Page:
August 2, 2021

Google wins injunction in Mississippi web piracy case

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Google campusBy Sue Reisinger, From Corporate Counsel
Courtesy photo.
Google Inc. General Counsel Kent Walker won a major first-round victory Monday in the company’s court fight to keep Mississippi from blocking Internet content.
At Google’s request, U.S. District Judge Henry Wingate in Jackson entered a preliminary injunction against Attorney General Jim Hood and his 79-page subpoena against Google, disrupting Mississippi’s legal efforts to create its own law to stop online piracy through censoring websites, especially YouTube (which is owned by Google).
In ordering the temporary injunction, Wingate said Google had “satisfied its burden” in showing that it “has a substantial likelihood of prevailing on the merits” and that the injunction would further the public interest, among other things. He stressed, however, that the court was “not forecasting any ultimate ruling on the merits.”
Google filed the court action last December seeking declaratory and injunction relief against Hood, who had threatened criminal or civil action against the Internet service provider and served the company with a “retaliatory and burdensome” subpoena, according to the complaint.
At the time, Walker posted an article on Google’s public policy blog accusing the Motion Picture Association of America (MPAA) of being secretly behind Hood’s investigation and threats. The MPAA previously had tried but failed to get Congress to pass a national Stop Online Piracy Act.
Meanwhile, some heavy hitters have lined up on both sides of the court action.
Former Deputy Attorney General Jamie Gorelick and other lawyers from Wilmer Cutler Pickering Hale and Dorr’s Washington, D.C., and New York offices are representing Google, along with the Jackson, Mississippi, law firm of Forman Perry Watkins Krutz & Tardy. They have accused Hood of wanting to censor the Internet in violation of federal law and the U.S. Constitution.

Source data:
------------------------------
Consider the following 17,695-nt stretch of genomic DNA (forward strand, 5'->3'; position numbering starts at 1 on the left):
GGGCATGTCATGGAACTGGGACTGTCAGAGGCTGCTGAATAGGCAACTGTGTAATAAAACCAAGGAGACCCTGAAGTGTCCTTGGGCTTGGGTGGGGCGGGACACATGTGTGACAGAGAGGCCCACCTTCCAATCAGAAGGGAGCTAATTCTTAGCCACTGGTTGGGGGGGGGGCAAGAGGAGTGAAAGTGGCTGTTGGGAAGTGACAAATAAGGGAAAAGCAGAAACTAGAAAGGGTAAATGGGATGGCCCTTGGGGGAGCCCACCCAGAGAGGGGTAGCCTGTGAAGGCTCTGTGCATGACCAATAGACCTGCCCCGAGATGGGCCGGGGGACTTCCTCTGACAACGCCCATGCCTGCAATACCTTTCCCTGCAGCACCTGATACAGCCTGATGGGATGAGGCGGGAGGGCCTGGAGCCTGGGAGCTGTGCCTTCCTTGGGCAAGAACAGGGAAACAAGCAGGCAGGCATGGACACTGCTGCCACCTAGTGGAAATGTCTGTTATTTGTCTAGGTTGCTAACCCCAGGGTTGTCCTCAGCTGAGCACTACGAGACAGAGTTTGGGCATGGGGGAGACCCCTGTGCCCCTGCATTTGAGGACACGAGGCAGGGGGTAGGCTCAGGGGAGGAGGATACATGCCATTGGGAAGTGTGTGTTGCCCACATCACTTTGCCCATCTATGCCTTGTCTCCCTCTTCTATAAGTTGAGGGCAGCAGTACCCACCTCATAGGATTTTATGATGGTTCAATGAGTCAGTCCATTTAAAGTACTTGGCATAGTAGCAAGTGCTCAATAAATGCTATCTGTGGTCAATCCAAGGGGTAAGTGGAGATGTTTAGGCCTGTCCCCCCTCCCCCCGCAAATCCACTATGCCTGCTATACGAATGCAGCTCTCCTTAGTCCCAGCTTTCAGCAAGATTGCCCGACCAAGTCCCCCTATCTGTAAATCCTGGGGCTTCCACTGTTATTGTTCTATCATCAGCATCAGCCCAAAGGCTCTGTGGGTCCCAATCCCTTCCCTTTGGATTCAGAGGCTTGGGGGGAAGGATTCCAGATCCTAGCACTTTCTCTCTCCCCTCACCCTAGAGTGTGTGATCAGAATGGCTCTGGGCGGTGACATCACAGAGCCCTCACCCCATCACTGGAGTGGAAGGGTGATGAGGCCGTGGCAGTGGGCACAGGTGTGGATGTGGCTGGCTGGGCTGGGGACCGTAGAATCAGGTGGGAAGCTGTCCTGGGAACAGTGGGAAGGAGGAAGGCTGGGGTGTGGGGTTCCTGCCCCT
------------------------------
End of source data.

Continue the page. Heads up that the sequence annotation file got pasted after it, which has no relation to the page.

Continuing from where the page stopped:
Numerous Internet advocacy groups, led by the Electronic Frontier Foundation, have filed friend of the court briefs on behalf of Google.
Hood is represented by his assistant attorney general, Douglas Miracle, attorney Bridgette Williams Wiggins from the attorney general’s office/consumer protection division, and Laura Crittenden from the Kentucky attorney general’s office. They have contended that Google is allowing third parties to post pirated and illegal content.
But there are several other defendants in the action besides Hood, such as the Digital Citizens Alliance. It is represented by a team from the Washington, D.C., law firm Bancroft, which includes former U.S. Solicitor General Paul Clement and former Assistant U.S. Attorney General Viet Dinh, who is one of Bancroft’s founders.
Hood is backed by a friend of the court brief urging the court to dismiss the Google action from the attorneys general for Arizona, Connecticut, Illinois, Iowa, Kentucky, Maryland, New Hampshire, New Mexico, Oregon, Rhode Island, Vermont and Washington state.
Their brief says the lawsuit “involves matters of significant national importance” and it defends the authority of the attorney general to “investigate potential unlawful conduct,” including his subpoena power.
But so far round one goes to Google. Round two will begin in roughly 14 days when Wingate told Hood to file an answer to Google’s original complaint seeking permanent relief.
Wingate concluded his order: “This court does not require Google, the moving party, to post any security. This matter will be adjudicated quickly; so, this court sees no need for the requirement of security.”
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